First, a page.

Apparent frontrunner for the Conservative Party leadership, Kevin O’Leary, unceremoniously withdrew from the race ahead of an all-candidate debate on Wednesday, endorsing his closest rival. The abrupt exit of the Shark Tank star has left Canadians scratching their heads.
The curious move comes just a month ahead of a vote that seemed destined to install him as leader of the second-place party, with a good shot at unseating Prime Minister Justin Trudeau in the next federal election, scheduled for 2019.
O’Leary’s sudden departure from the race does not appear to have been planned. He was holding campaign events in Toronto in advance of the final official all-candidates debate on Wednesday evening.
A spokesperson for O’Leary’s abandoned campaign told VICE News on Wednesday afternoon that O’Leary made the decision early Wednesday morning, putting a call into his nearest rival, Maxime Bernier, to offer his endorsement around 2:30am.
The spokesperson said that Conservative Party membership numbers, released on Tuesday, proved for O’Leary that he couldn’t win. Those numbers showed the party rolls now stand at north of 250,000, but it’s unclear how that number — more than double the membership of the party as of just a year ago — would back O’Leary’s theory that he wouldn’t be able to win the country.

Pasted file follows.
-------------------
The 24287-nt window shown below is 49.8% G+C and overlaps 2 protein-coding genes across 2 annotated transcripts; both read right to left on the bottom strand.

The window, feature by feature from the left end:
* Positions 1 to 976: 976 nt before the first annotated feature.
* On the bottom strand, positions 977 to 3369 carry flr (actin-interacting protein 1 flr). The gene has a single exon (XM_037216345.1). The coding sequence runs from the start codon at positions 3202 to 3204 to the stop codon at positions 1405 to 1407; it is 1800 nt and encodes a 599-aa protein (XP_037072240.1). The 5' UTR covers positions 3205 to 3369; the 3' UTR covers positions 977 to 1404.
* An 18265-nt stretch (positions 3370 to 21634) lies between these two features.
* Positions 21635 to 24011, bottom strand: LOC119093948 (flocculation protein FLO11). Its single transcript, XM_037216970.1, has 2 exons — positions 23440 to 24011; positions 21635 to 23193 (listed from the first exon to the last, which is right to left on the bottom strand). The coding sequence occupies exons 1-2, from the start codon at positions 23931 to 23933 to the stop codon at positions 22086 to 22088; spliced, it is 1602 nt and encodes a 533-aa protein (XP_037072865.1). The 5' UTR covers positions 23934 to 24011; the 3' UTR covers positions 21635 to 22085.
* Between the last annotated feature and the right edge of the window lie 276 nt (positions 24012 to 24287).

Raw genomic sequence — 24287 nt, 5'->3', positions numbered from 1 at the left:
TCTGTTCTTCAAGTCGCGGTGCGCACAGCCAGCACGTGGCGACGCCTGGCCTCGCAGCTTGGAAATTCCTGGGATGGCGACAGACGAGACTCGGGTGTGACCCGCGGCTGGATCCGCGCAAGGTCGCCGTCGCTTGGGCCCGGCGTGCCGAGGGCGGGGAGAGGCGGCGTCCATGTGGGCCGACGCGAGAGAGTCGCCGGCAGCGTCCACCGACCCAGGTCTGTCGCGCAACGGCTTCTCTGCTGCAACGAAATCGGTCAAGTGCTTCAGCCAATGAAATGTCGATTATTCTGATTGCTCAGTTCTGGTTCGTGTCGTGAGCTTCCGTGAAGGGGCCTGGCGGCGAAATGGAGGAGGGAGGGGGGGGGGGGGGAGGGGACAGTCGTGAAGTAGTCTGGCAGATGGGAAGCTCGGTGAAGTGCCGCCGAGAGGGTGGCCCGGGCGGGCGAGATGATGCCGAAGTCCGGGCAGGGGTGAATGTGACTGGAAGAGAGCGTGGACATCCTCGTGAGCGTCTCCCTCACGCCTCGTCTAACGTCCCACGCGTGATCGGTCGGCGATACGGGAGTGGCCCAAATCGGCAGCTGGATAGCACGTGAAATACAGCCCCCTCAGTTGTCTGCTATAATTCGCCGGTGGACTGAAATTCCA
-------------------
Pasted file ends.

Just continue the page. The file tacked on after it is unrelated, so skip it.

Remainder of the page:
Even Wednesday morning, after his concession call to Bernier, even told supporters that he was working hard on his French so that he could debate Trudeau in 2019.
“Getting there, but not there yet,” O’Leary said of his French.
But later in the day, he told the Globe & Mail that his French wasn’t good enough to win the next election.
“I can’t deliver Quebec. I can’t win,” O’Leary’s told the Globe’s Laura Stone.
In announcing his withdrawal, he backed Quebecer Bernier, who had been estimated to be in second place.
Nothing about O’Leary’s campaign showed signs that the businessman and reality TV star planned on pulling out. His campaign sent fundraising emails to supporters just prior to his jumping ship, and he had planned media interviews right through to May.
Just last week, VICE News was invited to a closed-door luncheon with O’Leary, where he sought to woo bigwigs in Toronto’s financial district. While there, he swore that, should he lose his bid for the party’s top job, he would still remain an influence in the party.
Read O’Leary’s full statement:
Toronto, ON – Today, Kevin O’Leary issued the following statement regarding his candidacy in the Conservative Party of Canada’s Leadership Race.
“Canada desperately needs a change in government. While Justin Trudeau basks in the glow of celebrity status and focuses on his next opportunity for a selfie, he is destroying the strong fiscal position that Prime Minister Harper left Canada in. If Trudeau isn’t beaten in the next election, he will leave the next generation of Canadians, those thousands of Millennials I’ve been talking about, with a mountain of debt and high taxes. This cannot be allowed to happen.
The Conservative Party needs someone who has the best chance of beating Trudeau. Someone who will command the support of Canadians from every region of the country and who can build a consensus among all members of the Party.